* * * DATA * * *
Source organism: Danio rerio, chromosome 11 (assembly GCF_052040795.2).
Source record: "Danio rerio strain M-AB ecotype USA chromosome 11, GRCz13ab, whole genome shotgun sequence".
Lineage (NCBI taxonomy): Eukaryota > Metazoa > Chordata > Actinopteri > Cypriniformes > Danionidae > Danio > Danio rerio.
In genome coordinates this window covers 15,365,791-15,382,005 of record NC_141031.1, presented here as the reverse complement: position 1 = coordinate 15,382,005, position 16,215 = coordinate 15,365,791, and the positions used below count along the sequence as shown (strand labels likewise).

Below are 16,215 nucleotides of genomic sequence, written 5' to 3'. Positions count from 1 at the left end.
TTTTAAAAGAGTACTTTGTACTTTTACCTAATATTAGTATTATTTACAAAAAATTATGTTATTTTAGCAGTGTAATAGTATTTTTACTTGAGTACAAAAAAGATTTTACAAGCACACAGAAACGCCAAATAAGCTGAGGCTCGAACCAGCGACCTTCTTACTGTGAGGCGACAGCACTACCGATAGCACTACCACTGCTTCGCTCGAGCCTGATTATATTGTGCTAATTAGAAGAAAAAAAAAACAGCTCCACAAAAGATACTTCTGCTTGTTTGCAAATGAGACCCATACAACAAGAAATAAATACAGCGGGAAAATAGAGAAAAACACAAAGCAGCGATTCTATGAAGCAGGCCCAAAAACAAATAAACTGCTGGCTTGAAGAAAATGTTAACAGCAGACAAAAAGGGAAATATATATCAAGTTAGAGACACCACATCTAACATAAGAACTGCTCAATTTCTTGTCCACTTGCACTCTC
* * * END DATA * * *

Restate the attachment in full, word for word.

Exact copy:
Source organism: Danio rerio, chromosome 11 (assembly GCF_052040795.2).
Source record: "Danio rerio strain M-AB ecotype USA chromosome 11, GRCz13ab, whole genome shotgun sequence".
Lineage (NCBI taxonomy): Eukaryota > Metazoa > Chordata > Actinopteri > Cypriniformes > Danionidae > Danio > Danio rerio.
In genome coordinates this window covers 15,365,791-15,382,005 of record NC_141031.1, presented here as the reverse complement: position 1 = coordinate 15,382,005, position 16,215 = coordinate 15,365,791, and the positions used below count along the sequence as shown (strand labels likewise).

Below are 16,215 nucleotides of genomic sequence, written 5' to 3'. Positions count from 1 at the left end.
TTTTAAAAGAGTACTTTGTACTTTTACCTAATATTAGTATTATTTACAAAAAATTATGTTATTTTAGCAGTGTAATAGTATTTTTACTTGAGTACAAAAAAGATTTTACAAGCACACAGAAACGCCAAATAAGCTGAGGCTCGAACCAGCGACCTTCTTACTGTGAGGCGACAGCACTACCGATAGCACTACCACTGCTTCGCTCGAGCCTGATTATATTGTGCTAATTAGAAGAAAAAAAAAACAGCTCCACAAAAGATACTTCTGCTTGTTTGCAAATGAGACCCATACAACAAGAAATAAATACAGCGGGAAAATAGAGAAAAACACAAAGCAGCGATTCTATGAAGCAGGCCCAAAAACAAATAAACTGCTGGCTTGAAGAAAATGTTAACAGCAGACAAAAAGGGAAATATATATCAAGTTAGAGACACCACATCTAACATAAGAACTGCTCAATTTCTTGTCCACTTGCACTCTC